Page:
7. My pet peeve regarding turnout when I boarded at public barns that no "dedicated turnout pens" was the owner who would turn out the horse and then leave for parts unknown--the dreaded "Turnout Hog," in other words. I've seen barns with multiple round pens or turnout pens so boarders can clean their stalls without "supervision" (;o) but if the facilities are "limited," the Hogs ruin it for everyone.

    I like your list, especially the pull on bell boots (I can't understand why anyone buys those, they are such a pain) and "fees will be exorbitant." Amen to that ;o)

  8. Well, my approach with the turnout hog would be the same as for folks who do laundry and leave it in the washer at shared facilities. Dump on top of washer/dryer/wherever convenient and go about your business. Horse goes in stall, my horse goes out, problem solved!

  9. After winning the lottery, I would include fencing that does not allow my horse to eat grass through the fence and rub out his mane along with a manure vacuum and personnel to work it!

  10. The answer is: Static. Dryer sheets alleviate static.

  11. Our barn rules:

    - Horses live out with access to stalls. All weather, all seasons.
    - Blankets removed or put on as needed but all blankets are turn out blankets.
    - No bell boots, no boots, preferably no shoes

    We keep it simple and the horses have been very healthy. I've been at my current barn for 10+ years and have found my horses are more, well, durable than I'd imagined.

  12. I was at a barn where they chased my horse as soon as they unclipped his lead - the reasoning - "he's so pretty when he runs." needless to say this caused many a problem - until I caught them doing this I wondered on the occasional times I led him out for turnout what the heck was his need to get away so fast? At one point he broke my finger trying to get away. Needless to say we left that barn. As for the brushing boots - he has to wear them outside, experience has taught me so, I can't stay at a barn where they won't put them on him when he goes out. I have several easy Velcro pairs that I leave on his stall door for ez access. Turnout can definitely be a make or break for horse owners and barn workers .... A hot topic indeed!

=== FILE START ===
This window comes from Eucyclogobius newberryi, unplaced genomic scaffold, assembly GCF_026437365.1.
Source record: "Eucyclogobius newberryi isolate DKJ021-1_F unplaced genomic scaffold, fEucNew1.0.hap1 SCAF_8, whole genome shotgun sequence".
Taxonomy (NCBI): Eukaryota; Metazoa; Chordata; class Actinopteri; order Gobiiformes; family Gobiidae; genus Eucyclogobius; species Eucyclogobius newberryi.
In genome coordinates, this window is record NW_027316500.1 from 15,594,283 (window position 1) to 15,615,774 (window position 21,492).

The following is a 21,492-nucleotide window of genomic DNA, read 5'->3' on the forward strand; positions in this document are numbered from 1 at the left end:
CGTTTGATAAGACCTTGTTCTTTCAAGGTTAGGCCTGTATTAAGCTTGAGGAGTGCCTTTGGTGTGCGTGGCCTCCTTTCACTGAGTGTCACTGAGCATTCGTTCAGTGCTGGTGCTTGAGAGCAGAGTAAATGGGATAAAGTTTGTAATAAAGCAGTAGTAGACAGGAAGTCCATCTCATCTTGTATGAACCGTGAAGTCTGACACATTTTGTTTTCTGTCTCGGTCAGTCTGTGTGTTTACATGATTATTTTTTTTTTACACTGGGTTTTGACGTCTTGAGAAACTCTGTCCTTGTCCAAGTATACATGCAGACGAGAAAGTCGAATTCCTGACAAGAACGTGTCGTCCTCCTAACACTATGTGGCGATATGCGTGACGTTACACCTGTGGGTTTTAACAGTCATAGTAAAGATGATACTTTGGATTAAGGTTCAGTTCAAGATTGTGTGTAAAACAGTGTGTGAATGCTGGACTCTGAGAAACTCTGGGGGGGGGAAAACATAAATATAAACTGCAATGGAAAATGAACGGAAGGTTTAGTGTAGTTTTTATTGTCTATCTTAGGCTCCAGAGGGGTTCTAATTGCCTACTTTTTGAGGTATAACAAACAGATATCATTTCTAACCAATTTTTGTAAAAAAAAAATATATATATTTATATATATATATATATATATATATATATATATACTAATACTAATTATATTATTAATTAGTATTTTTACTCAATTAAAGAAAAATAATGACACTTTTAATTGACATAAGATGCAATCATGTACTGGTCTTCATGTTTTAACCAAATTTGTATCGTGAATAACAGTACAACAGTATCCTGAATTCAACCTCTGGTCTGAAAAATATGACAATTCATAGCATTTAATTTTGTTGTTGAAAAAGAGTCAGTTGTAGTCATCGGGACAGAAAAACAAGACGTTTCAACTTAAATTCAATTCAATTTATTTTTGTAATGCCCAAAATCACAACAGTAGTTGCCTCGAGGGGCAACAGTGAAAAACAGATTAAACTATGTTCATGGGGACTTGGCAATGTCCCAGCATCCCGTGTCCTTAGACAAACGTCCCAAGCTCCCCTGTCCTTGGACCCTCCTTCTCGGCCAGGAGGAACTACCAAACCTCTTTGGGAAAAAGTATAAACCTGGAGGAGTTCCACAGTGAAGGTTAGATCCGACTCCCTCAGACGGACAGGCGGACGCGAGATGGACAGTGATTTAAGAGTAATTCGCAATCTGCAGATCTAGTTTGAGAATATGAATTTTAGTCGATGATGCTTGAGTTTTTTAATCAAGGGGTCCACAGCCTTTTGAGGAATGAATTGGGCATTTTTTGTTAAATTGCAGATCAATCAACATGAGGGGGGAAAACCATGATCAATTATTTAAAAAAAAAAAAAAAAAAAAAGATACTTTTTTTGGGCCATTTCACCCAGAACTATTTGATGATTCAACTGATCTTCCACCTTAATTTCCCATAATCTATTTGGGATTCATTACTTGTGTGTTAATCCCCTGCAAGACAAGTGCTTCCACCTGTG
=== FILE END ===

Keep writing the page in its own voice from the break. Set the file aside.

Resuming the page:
13. You know, it's funny. My horses live out in a large paddock with a large run-in and I have far fewer injuries or issues than most people with horses that are stalled, even part-time ... hands down!! Their legs are tougher, they're hardy, they don't go bonkers at "turn-out" time and risk injuring themselves (because there IS no turn-out time when they're always out). I believe most horses that injure themselves when turned out do it within the first 10 minutes of being set free.

    My horses have been more bombproof since they face daily elements/noises/sights, they have never caught a cold, and they are very, very happy.

    I used to think a stall was an absolute necessity ... when, really, I think a stall is only a perceived necessity for us owners. Same as many other things ... like leg wraps for a healthy horse. ;)